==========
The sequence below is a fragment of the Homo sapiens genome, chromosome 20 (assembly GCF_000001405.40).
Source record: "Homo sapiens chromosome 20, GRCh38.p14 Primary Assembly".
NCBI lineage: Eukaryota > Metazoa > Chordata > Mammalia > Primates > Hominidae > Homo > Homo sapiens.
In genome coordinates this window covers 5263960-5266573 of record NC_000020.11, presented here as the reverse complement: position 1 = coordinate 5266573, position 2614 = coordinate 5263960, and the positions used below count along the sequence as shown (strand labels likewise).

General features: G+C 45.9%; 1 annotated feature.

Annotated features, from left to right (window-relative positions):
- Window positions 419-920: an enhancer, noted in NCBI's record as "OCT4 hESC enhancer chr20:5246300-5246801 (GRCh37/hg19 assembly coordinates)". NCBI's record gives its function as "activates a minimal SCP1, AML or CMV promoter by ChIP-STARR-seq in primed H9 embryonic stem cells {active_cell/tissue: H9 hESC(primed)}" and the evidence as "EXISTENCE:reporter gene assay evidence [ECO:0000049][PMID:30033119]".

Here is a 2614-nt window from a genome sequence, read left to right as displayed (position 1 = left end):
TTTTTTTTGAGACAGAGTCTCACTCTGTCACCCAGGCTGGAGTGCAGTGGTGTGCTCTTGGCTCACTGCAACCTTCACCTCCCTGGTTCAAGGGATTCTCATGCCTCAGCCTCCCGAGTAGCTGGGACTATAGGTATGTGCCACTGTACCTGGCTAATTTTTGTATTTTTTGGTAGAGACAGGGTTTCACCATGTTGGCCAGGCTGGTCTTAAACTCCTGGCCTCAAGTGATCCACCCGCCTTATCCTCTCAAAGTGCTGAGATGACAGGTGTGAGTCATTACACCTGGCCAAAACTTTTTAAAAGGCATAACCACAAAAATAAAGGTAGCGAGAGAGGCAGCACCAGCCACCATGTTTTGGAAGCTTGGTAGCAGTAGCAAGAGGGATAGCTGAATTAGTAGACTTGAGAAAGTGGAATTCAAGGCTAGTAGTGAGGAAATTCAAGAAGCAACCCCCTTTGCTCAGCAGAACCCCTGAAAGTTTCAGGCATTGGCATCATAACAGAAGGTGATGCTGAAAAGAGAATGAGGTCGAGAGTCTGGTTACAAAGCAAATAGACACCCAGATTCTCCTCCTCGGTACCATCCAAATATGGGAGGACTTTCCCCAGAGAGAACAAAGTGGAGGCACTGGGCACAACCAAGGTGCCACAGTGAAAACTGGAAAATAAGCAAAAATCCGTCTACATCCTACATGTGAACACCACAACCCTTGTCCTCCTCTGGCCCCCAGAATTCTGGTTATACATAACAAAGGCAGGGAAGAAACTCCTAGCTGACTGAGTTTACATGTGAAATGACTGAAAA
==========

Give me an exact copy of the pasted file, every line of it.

The sequence below is a fragment of the Homo sapiens genome, chromosome 20 (assembly GCF_000001405.40).
Source record: "Homo sapiens chromosome 20, GRCh38.p14 Primary Assembly".
NCBI lineage: Eukaryota > Metazoa > Chordata > Mammalia > Primates > Hominidae > Homo > Homo sapiens.
In genome coordinates this window covers 5263960-5266573 of record NC_000020.11, presented here as the reverse complement: position 1 = coordinate 5266573, position 2614 = coordinate 5263960, and the positions used below count along the sequence as shown (strand labels likewise).

General features: G+C 45.9%; 1 annotated feature.

Annotated features, from left to right (window-relative positions):
- Window positions 419-920: an enhancer, noted in NCBI's record as "OCT4 hESC enhancer chr20:5246300-5246801 (GRCh37/hg19 assembly coordinates)". NCBI's record gives its function as "activates a minimal SCP1, AML or CMV promoter by ChIP-STARR-seq in primed H9 embryonic stem cells {active_cell/tissue: H9 hESC(primed)}" and the evidence as "EXISTENCE:reporter gene assay evidence [ECO:0000049][PMID:30033119]".

Here is a 2614-nt window from a genome sequence, read left to right as displayed (position 1 = left end):
TTTTTTTTGAGACAGAGTCTCACTCTGTCACCCAGGCTGGAGTGCAGTGGTGTGCTCTTGGCTCACTGCAACCTTCACCTCCCTGGTTCAAGGGATTCTCATGCCTCAGCCTCCCGAGTAGCTGGGACTATAGGTATGTGCCACTGTACCTGGCTAATTTTTGTATTTTTTGGTAGAGACAGGGTTTCACCATGTTGGCCAGGCTGGTCTTAAACTCCTGGCCTCAAGTGATCCACCCGCCTTATCCTCTCAAAGTGCTGAGATGACAGGTGTGAGTCATTACACCTGGCCAAAACTTTTTAAAAGGCATAACCACAAAAATAAAGGTAGCGAGAGAGGCAGCACCAGCCACCATGTTTTGGAAGCTTGGTAGCAGTAGCAAGAGGGATAGCTGAATTAGTAGACTTGAGAAAGTGGAATTCAAGGCTAGTAGTGAGGAAATTCAAGAAGCAACCCCCTTTGCTCAGCAGAACCCCTGAAAGTTTCAGGCATTGGCATCATAACAGAAGGTGATGCTGAAAAGAGAATGAGGTCGAGAGTCTGGTTACAAAGCAAATAGACACCCAGATTCTCCTCCTCGGTACCATCCAAATATGGGAGGACTTTCCCCAGAGAGAACAAAGTGGAGGCACTGGGCACAACCAAGGTGCCACAGTGAAAACTGGAAAATAAGCAAAAATCCGTCTACATCCTACATGTGAACACCACAACCCTTGTCCTCCTCTGGCCCCCAGAATTCTGGTTATACATAACAAAGGCAGGGAAGAAACTCCTAGCTGACTGAGTTTACATGTGAAATGACTGAAAA